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Saba Douglas-Hamilton is a familiar face to many in the UK having recently featured in TV programmes about wildlife of Kenya. She has hosted nine TV series, including BBC Big Cat Diary, which she co-presented with Jonathan Scott and Simon King; over twenty-four wildlife documentaries and has also directed two award-winning films, Heart of a Lioness and Rhino Nights, which recorded previously unknown behaviour for the first time. Currently 'This Wild Life' filmed at Elephant Watch Camp in Samburu, is being aired in the UK on BBC2 at 7pm every Monday and Tuesday from 31 August to 29 September 2015.
Saba was just six weeks old when she met her first elephant, and since then has spent countless hours among them and many other iconic wildlife species around the world. She now assists her father with elephant conservation through charity Save the Elephants, founded by her zoologist father, Dr. Iain Douglas-Hamilton CBE, one of the world’s foremost authorities on the African elephant. After her children were born, Saba took time out to run the family’s safari lodge, Elephant Watch Camp, in Samburu National Reserve, northern Kenya, and has only recently returned to film making to work on this twelve part series for the BBC about life in the bush with her author and conservationist husband, Frank Pope, and their three young children.
Watching this series for the first time, I was a little apprehensive, fearing another tacky take on life in a safari camp which we have previously seen with actors playing 'game keeper' in scenes set up purely for the cameras! However, I found myself glued to the screen as I saw the same stunning Kenyan Rift Valley landscape that I knew and loved from my years as a tour guide, when I was based in Nairobi, leading trips through East and Southern Africa. Samburu lands stretch north of Mount Kenya and are one of the best places in Africa to see wild elephants at their best, thanks to the work of Saba and her team at Save the Elephants.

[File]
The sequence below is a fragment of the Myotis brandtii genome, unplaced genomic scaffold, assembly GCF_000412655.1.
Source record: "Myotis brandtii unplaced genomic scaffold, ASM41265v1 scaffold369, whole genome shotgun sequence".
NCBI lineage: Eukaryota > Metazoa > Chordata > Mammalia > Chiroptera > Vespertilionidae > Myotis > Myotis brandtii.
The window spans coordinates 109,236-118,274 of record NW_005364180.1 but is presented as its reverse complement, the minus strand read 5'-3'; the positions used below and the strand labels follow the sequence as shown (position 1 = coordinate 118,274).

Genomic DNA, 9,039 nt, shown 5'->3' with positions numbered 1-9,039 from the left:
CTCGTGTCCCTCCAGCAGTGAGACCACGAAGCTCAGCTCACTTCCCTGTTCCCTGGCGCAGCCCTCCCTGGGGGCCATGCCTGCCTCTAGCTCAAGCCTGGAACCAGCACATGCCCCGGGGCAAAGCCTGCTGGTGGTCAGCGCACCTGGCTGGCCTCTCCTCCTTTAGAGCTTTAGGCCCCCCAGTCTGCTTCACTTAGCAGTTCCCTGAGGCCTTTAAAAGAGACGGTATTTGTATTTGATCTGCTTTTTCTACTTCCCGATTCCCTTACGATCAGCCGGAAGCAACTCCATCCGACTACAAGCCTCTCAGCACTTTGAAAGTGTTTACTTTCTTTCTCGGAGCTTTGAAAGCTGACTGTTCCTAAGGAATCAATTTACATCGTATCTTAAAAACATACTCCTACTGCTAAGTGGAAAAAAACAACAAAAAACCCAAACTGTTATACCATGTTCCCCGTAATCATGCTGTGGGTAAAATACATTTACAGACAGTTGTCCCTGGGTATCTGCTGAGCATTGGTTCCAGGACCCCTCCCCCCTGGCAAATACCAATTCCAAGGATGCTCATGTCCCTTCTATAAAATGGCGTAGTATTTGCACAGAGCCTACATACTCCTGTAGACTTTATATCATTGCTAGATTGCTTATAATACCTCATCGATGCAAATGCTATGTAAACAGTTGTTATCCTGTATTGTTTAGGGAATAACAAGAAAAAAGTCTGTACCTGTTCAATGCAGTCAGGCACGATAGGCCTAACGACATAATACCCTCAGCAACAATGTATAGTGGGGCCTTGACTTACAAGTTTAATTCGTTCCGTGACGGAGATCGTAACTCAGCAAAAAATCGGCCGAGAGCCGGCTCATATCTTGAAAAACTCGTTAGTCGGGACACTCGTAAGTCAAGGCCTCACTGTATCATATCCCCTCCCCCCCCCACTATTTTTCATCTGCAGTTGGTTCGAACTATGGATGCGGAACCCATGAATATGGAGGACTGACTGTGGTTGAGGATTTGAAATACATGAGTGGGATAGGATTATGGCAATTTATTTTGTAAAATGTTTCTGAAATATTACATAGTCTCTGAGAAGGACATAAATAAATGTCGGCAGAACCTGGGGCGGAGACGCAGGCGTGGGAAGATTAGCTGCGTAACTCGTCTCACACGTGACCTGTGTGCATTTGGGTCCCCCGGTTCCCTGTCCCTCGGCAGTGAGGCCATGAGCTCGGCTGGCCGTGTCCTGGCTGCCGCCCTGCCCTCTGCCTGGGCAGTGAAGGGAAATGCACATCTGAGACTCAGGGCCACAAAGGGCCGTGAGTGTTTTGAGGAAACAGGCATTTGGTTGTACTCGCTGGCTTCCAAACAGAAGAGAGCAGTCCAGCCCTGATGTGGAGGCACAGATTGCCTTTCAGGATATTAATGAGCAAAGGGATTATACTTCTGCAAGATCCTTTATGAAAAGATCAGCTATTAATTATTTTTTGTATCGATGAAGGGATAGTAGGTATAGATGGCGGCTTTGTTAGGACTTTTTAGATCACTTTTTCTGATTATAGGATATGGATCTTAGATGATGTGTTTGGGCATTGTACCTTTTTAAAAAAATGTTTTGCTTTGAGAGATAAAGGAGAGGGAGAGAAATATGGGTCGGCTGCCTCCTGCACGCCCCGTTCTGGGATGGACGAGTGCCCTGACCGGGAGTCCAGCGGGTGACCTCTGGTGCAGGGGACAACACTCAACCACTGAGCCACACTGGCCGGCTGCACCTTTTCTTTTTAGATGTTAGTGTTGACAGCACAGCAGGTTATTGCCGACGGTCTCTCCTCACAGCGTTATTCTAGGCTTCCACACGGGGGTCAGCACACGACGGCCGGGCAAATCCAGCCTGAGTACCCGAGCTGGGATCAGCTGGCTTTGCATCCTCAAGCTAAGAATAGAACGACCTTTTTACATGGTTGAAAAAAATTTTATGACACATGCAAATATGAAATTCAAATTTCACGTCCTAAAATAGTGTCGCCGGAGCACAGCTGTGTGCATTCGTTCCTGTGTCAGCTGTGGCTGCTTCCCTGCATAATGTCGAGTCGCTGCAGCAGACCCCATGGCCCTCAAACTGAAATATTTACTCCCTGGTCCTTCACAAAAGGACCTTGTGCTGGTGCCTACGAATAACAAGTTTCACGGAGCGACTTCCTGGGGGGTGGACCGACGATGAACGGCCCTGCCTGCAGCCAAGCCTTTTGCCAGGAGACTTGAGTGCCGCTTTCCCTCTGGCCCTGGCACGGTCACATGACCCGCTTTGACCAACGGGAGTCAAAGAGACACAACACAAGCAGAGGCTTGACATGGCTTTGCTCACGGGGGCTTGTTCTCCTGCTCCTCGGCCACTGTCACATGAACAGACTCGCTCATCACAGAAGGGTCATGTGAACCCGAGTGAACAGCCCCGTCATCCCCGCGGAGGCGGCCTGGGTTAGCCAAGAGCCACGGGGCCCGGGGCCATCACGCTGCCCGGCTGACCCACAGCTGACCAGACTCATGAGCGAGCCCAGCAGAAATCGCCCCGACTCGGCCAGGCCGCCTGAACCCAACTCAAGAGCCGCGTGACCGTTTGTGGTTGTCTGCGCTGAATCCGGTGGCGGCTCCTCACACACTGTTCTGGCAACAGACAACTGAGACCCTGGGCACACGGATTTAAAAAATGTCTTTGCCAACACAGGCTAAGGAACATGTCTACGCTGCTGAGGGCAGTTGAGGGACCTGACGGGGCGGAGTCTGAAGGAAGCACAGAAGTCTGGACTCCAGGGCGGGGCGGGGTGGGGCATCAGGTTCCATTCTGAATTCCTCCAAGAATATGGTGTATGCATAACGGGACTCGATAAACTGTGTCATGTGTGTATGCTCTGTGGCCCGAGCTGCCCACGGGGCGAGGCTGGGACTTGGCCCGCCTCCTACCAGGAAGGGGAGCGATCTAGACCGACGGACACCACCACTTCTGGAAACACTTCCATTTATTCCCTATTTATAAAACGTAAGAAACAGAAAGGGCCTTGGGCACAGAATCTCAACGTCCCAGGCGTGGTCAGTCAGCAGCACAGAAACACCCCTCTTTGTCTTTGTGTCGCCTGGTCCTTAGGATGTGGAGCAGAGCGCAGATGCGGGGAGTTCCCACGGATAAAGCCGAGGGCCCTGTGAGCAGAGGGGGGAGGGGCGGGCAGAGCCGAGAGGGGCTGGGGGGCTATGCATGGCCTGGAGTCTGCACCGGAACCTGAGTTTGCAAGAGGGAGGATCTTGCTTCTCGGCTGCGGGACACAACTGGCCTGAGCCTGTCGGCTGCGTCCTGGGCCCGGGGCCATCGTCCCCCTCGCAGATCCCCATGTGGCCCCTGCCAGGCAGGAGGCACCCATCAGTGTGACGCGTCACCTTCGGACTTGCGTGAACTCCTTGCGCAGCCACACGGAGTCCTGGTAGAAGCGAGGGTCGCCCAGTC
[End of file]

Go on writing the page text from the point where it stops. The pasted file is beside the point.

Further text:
Elephants have always been an obsession of mine, I collected anything to do with elephants for decades and through my work at Chester Zoo in the 80s-90s I studied animal behaviour and zoology and was closely involved with the elephants, co-ordinating conservation events and conferences around Europe and then finally setting foot on African soil to see it all for real (read more about my story here!).
However, where This Wild Life really strikes a chord with me is the 'fly on the wall' stories of running a safari camp in the bush. During my time in Africa I spent a couple of seasons in South Luangwa in Zambia, another 'hot spot' for our pachyderm friends! Baboons raiding the kitchen, snakes in the bar, medical emergencies, trouble with poachers and leopards chasing our cat were all part of the job as a safari host in Africa! Improvising in the kitchen became the norm with regular power cuts and me teaching the Zambian chefs to make British favourites like pie and mash and coming up with some interesting combinations of food on a plate (including custard with steak pie as they told me that "pie comes with custard" having only made apple pie before!). One morning I stepped into my shower to find no water and a dark shadow blocking the window hole ... looking closer there was a beautiful huge elephant eye batting it's lashes at me! She had broken the pipes digging them out of the ground to find water ....
Watching Saba driving her Land Rover bare foot through the bush really takes me back to my years in the bush ... now I just drive my modern Land Rover in Suffolk barefoot .. no elephants on the roads but I often need to stop for herds of cows or, last week, a stray sheep!
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